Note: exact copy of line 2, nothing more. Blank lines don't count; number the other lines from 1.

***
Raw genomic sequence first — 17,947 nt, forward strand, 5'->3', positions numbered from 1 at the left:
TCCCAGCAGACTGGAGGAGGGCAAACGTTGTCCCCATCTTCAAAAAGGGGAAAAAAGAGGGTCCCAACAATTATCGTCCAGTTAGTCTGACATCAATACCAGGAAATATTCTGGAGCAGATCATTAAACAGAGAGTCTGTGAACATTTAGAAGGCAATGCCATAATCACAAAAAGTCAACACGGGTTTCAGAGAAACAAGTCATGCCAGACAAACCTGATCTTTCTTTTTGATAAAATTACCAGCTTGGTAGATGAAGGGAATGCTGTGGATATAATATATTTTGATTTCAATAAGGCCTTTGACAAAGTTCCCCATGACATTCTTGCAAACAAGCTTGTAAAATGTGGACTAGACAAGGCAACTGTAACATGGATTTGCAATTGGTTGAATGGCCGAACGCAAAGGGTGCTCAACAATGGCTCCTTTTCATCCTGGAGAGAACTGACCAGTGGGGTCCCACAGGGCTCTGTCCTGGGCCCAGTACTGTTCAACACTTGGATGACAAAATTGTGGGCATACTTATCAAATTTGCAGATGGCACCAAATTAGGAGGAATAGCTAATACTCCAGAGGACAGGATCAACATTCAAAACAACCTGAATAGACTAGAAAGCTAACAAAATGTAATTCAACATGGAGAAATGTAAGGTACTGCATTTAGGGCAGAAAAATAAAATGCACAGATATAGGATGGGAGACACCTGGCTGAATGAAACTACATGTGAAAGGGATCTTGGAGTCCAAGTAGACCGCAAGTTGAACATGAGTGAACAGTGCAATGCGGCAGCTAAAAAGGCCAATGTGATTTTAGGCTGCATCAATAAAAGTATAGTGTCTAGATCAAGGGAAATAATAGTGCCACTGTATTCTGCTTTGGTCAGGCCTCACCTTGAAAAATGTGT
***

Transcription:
TCCCAGCAGACTGGAGGAGGGCAAACGTTGTCCCCATCTTCAAAAAGGGGAAAAAAGAGGGTCCCAACAATTATCGTCCAGTTAGTCTGACATCAATACCAGGAAATATTCTGGAGCAGATCATTAAACAGAGAGTCTGTGAACATTTAGAAGGCAATGCCATAATCACAAAAAGTCAACACGGGTTTCAGAGAAACAAGTCATGCCAGACAAACCTGATCTTTCTTTTTGATAAAATTACCAGCTTGGTAGATGAAGGGAATGCTGTGGATATAATATATTTTGATTTCAATAAGGCCTTTGACAAAGTTCCCCATGACATTCTTGCAAACAAGCTTGTAAAATGTGGACTAGACAAGGCAACTGTAACATGGATTTGCAATTGGTTGAATGGCCGAACGCAAAGGGTGCTCAACAATGGCTCCTTTTCATCCTGGAGAGAACTGACCAGTGGGGTCCCACAGGGCTCTGTCCTGGGCCCAGTACTGTTCAACACTTGGATGACAAAATTGTGGGCATACTTATCAAATTTGCAGATGGCACCAAATTAGGAGGAATAGCTAATACTCCAGAGGACAGGATCAACATTCAAAACAACCTGAATAGACTAGAAAGCTAACAAAATGTAATTCAACATGGAGAAATGTAAGGTACTGCATTTAGGGCAGAAAAATAAAATGCACAGATATAGGATGGGAGACACCTGGCTGAATGAAACTACATGTGAAAGGGATCTTGGAGTCCAAGTAGACCGCAAGTTGAACATGAGTGAACAGTGCAATGCGGCAGCTAAAAAGGCCAATGTGATTTTAGGCTGCATCAATAAAAGTATAGTGTCTAGATCAAGGGAAATAATAGTGCCACTGTATTCTGCTTTGGTCAGGCCTCACCTTGAAAAATGTGT